Example. Some Christians believe it's wrong to celebrate Halloween because of its association with witches and such things. Others believe it's OK, as it is a harmless holiday in which kids dress up and go around to the homes in their neighborhoods collecting bags full of candy. If my sister and brother-in-law are fully convinced that it is wrong, and I believe it's OK, it would be wrong of me to take their children out trick-or-treating, or to try to persuade them that it's OK simply because that's what I believe. If they are still convinced that it's wrong, then for them, it would be wrong. Paul's admonition is for each of us to respect the other's beliefs without forcing ours on them--or forcing them to act on our beliefs. (Keep in mind that this applies to areas of "persuasion" vs. "conviction." In other words, Paul is not talking about those clear cut teachings of Scripture which ought always to be followed.)
But let's go back to verses 3 and 4:
3 The man who eats everything must not look down on him who does not, and the man who does not eat everything must not condemn the man who does, for God has accepted him. 4 Who are you to judge someone else's servant? To his own master he stands or falls. And he will stand, for the Lord is able to make him stand.
In areas of Christian liberty, neither one is to judge the other--whether the one who mows his lawn on a Sunday, or the one who does not mow his lawn. Paul is simply encouraging us to think through how this might impact the other person, and to be sensitive to that. Love and edification are more important than insisting on our Christian liberties.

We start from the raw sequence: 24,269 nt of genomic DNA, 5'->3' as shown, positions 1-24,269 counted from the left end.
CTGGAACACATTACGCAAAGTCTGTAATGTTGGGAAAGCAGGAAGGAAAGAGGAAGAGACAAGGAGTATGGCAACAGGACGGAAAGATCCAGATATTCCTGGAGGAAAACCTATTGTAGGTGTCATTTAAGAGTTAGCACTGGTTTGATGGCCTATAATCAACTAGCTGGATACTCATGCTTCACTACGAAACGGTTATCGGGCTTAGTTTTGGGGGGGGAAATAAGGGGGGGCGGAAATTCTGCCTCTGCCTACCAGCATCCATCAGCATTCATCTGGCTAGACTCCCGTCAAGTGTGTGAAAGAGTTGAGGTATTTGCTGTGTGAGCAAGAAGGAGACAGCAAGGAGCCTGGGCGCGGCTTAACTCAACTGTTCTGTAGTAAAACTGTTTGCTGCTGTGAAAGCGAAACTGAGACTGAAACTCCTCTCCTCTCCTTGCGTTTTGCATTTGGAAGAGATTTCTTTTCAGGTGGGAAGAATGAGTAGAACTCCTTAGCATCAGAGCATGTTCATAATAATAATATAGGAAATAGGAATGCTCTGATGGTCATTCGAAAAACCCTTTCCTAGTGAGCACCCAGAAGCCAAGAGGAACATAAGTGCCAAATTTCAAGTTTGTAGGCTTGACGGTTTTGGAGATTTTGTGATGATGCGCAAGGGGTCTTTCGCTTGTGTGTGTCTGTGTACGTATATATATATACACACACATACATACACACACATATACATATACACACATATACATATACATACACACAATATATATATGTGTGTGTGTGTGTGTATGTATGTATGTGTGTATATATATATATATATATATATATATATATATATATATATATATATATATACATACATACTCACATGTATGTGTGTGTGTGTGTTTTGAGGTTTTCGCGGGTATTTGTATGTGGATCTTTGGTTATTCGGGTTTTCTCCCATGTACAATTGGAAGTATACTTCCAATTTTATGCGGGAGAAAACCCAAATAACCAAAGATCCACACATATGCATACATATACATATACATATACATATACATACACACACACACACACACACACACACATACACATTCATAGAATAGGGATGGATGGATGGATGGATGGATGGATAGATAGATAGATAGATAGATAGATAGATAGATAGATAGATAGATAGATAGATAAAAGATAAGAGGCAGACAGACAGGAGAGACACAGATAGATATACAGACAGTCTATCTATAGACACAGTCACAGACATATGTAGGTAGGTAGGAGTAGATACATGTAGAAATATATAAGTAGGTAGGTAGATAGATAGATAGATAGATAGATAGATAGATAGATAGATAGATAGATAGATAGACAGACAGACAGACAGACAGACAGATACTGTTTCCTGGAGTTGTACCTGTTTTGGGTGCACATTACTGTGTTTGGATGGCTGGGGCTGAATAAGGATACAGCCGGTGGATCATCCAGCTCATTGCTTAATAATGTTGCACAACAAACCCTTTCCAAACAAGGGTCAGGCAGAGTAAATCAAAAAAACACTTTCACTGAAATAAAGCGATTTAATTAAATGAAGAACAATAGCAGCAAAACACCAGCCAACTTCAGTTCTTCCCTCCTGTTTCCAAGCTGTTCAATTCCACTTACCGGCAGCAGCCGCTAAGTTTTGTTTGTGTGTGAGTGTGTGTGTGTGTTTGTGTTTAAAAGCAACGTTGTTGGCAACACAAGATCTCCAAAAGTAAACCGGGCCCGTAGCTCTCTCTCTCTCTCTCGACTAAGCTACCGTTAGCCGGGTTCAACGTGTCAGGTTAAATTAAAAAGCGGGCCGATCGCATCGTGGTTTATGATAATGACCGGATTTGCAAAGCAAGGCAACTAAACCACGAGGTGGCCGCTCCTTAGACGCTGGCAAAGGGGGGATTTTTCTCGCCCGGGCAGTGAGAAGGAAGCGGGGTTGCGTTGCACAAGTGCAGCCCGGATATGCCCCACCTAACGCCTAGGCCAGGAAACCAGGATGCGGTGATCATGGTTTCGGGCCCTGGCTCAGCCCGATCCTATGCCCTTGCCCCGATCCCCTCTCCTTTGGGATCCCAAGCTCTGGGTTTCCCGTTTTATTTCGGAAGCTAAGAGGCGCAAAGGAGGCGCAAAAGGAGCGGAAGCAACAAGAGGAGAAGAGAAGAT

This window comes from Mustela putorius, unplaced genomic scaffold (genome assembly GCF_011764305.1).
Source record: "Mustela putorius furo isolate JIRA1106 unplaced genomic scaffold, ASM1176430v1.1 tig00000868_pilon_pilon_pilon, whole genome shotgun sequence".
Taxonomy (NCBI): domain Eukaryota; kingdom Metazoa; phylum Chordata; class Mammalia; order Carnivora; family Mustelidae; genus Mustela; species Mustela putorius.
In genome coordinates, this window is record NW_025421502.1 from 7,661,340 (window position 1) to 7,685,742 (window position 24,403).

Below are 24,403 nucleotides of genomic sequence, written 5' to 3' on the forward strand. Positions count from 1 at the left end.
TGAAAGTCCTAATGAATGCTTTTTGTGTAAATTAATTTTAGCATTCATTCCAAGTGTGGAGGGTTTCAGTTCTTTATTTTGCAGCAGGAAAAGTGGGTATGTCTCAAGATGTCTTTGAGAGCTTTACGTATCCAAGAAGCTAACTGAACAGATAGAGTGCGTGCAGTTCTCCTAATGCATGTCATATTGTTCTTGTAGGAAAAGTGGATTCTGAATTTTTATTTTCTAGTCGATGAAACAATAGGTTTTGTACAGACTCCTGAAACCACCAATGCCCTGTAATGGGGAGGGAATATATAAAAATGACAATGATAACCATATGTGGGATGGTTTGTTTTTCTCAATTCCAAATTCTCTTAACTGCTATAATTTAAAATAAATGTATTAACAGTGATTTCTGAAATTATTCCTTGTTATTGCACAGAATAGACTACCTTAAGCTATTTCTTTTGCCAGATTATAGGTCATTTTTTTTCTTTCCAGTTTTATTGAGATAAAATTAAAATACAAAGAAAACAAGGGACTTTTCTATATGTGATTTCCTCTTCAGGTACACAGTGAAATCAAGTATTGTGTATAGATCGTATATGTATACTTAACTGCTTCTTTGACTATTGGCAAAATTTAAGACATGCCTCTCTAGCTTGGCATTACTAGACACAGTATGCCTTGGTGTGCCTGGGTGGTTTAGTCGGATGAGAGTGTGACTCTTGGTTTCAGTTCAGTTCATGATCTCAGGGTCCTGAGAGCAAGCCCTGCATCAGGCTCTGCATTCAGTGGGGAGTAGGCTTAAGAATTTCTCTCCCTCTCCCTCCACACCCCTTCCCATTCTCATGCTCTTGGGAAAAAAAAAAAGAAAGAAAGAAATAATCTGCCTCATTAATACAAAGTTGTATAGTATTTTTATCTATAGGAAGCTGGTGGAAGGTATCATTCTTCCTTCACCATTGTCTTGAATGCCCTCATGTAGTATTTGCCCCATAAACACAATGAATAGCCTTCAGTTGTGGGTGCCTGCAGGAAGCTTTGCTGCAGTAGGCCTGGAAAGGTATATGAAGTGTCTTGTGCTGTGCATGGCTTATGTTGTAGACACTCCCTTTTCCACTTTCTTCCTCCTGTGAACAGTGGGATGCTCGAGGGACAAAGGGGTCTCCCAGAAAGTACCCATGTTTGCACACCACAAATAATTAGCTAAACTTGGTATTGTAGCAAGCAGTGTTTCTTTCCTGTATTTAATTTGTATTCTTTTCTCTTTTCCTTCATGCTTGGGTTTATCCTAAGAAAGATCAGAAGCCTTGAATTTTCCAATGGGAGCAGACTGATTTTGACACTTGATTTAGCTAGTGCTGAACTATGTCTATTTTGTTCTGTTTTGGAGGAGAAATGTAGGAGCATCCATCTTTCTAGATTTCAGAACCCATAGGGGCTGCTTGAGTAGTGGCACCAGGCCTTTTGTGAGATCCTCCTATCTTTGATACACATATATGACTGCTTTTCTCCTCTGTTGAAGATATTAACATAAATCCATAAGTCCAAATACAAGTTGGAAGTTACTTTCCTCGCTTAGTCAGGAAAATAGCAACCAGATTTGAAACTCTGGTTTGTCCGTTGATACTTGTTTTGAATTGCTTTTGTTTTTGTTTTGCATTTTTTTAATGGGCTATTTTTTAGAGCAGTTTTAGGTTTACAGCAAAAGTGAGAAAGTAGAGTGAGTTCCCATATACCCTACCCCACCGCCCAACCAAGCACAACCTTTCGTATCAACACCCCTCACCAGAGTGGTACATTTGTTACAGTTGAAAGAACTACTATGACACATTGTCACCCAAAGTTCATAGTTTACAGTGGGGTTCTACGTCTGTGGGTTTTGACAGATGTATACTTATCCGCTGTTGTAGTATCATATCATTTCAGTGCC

So, if I think it's OK to mow the grass on a Sunday, and my believing neighbor does not, can I go ahead and mow my grass? That might be alright, considering I've thought through the potential implications. But what would be wrong is to convince my neighbor that he should go ahead and cut his lawn on a Sunday when he still believes firmly that it's wrong to do so.
---------- FOLLOW-UP ----------
QUESTION: Awesome! so if I don't give my neighbor my lawnmower or try to convince him its ok, then I'M ok? do I have that right?
Yeah, pretty much.
If I can try to summarize it in a nutshell, I think Paul is saying this. With freedom comes responsibility. It's generally OK to exercise one's Christian liberties. Just think carefully about how that might affect others, and put the concern for others before your "rights."